Is there anything better than a hot cup of brewed coffee to get the day started? Not much, unless it’s a nice glass of wine to finish that long day off. But what if we could combine the two? I’m not suggesting replacing that morning cup of joe with a glass of wine. Instead, I’m talking about combining the two and enjoying the benefits of both at the end of a long day.
Many coffee lovers are also wine enthusiasts, and recently they have been toying with the idea of coffee wine, a coffee-infused red wine. So, what is coffee wine? And, more importantly, is it any good? We’ve set out to answer these questions for you.
What is Coffee Wine?
The world is no stranger to coffee-flavored alcoholic beverages such as Irish coffee and the espresso martini. But there was also a time when beer companies unsuccessfully tried to infuse their popular brews with caffeine and subtle hints of the taste of coffee. I say unsuccessfully because most beer drinkers felt that the combination of the two was not the right match.
Whether you’re a wine drinker or a coffee drinker, you might be curling your nose at the prospect of infusing the two. How can two beverages with unique and strong flavor tones blend to make one good drink? If you were to pour a little red wine into your coffee, you’d probably be right. There’s a good chance that it’s going to be downright awful.
The secret is in how it is brewed. Instead of adding wine to a hot cup of coffee, the coffee is cold brewed, which eliminates much of its bitterness and in turn makes it a better pairing with red wine. Because the bitterness of cold brew coffee is gone, or at least reduced, the fruitiness of the red wine can then shine through more and the result is a wine that both retains that fruitiness and is infused with subtle hints of mocha and chocolate. Now it’s starting to sound a little better, right?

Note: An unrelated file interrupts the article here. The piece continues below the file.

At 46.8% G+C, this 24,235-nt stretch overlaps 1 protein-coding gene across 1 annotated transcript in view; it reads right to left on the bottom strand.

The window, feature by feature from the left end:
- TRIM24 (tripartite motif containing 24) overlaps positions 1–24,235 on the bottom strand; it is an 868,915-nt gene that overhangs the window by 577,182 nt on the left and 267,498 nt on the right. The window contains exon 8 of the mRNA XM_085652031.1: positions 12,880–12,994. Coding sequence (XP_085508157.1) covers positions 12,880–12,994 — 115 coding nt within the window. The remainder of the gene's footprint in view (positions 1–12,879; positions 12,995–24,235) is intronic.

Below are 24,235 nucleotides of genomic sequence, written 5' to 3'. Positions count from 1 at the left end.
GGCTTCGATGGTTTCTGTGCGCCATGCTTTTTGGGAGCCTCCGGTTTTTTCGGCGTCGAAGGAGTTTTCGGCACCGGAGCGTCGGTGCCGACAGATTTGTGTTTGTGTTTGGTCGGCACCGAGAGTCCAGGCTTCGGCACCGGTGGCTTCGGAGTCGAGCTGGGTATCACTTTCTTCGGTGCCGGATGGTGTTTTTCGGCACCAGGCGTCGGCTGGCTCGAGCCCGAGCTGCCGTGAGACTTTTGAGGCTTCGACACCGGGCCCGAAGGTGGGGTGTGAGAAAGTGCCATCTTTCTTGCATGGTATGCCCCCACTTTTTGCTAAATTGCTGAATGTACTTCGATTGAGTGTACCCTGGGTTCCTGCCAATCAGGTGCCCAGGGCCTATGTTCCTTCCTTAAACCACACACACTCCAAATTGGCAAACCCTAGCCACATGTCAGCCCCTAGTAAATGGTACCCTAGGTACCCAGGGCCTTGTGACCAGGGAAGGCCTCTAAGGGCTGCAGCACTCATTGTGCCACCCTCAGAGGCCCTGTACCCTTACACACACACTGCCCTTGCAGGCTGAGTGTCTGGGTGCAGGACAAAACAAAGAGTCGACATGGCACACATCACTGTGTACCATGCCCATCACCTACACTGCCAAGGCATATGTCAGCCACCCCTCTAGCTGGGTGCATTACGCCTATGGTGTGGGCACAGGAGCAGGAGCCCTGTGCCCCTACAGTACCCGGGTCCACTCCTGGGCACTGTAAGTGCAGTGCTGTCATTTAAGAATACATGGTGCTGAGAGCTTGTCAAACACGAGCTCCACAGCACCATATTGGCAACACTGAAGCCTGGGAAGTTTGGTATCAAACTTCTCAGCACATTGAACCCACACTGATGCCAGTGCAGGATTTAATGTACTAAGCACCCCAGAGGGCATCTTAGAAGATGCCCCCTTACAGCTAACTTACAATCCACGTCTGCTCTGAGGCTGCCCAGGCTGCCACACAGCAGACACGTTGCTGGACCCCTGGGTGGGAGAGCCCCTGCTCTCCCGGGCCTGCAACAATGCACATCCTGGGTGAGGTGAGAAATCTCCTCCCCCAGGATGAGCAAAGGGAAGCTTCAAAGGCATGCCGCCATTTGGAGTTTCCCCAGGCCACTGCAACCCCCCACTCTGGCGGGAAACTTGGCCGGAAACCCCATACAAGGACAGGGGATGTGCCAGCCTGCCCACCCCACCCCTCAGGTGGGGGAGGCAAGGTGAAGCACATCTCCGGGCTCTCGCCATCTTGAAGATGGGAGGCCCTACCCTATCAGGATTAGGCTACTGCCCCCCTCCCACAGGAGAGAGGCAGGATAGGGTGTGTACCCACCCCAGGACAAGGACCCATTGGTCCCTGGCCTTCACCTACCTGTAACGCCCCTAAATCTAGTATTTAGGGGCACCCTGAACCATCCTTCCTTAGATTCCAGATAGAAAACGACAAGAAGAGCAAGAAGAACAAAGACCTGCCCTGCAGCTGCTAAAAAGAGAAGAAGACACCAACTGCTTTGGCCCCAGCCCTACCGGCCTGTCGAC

What Does it Taste Like?
Oddly enough, the flavor of the wine can also change depending on how it is served. When served at room temperature, the fruity tones of the wine are the more prominent flavors, but when chilled, the beverage better resembles a cold brew coffee. This will also change depending on how you take your coffee. As an example, if you prefer your coffee black, you are more likely to get a well-rounded mix of coffee and wine flavors. But if you choose to have your coffee with milk or cream, the fat in the dairy tends to bring out more of the fruity wine flavors. Of course, the flavor will also change depending on how strong or weak you like your coffee.
Is it Really a Good Idea to Mix Caffeine and Alcohol?
The short answer is no, it’s not. Caffeine is a stimulant that increases heart rate and blood pressure while alcohol is a depressant that slows brain function. Many might assume that the two would cancel each other out, though they would be wrong. The toxic effects of a caffeine/alcohol combination aren’t fully understood, but it is believed that caffeine overrides the sleepiness that naturally occurs when drinking alcohol and, therefore, can lead to people drinking beyond their limits.
The good news is that most wineries that produce coffee wines do so while focusing on the combination of flavors, and not the idea of creating a caffeinated alcoholic beverage. This is why coffee wines are usually brewed with decaf beans or, at the very least, a coffee bean that is much lower in caffeine.
Where to Get Coffee Wine
Since its inception a few years ago, coffee wine has slowly become more and more popular. When it first started to appear on the market, there were only a couple of wineries that were producing small batches, making it hard to come by. Since then, many other wineries have adopted the concept, and it can now be found more readily across the country. You can buy it online here or look for it in your local liquor store.
Is Coffee Wine Any Good?
It is worth trying if you are a coffee lover or a wine lover. If done right, the combination of flavors can be incredible, and most people are pleasantly surprised when they try it.
Every coffee wine is different, so don’t give up if the first one you try isn’t to your taste. Wineries that produce it all do it in their own way, and the results can be drastically different. Just because one isn’t to your taste, doesn’t mean the next one won’t be. It’s worth trying a few varieties to find the right one.
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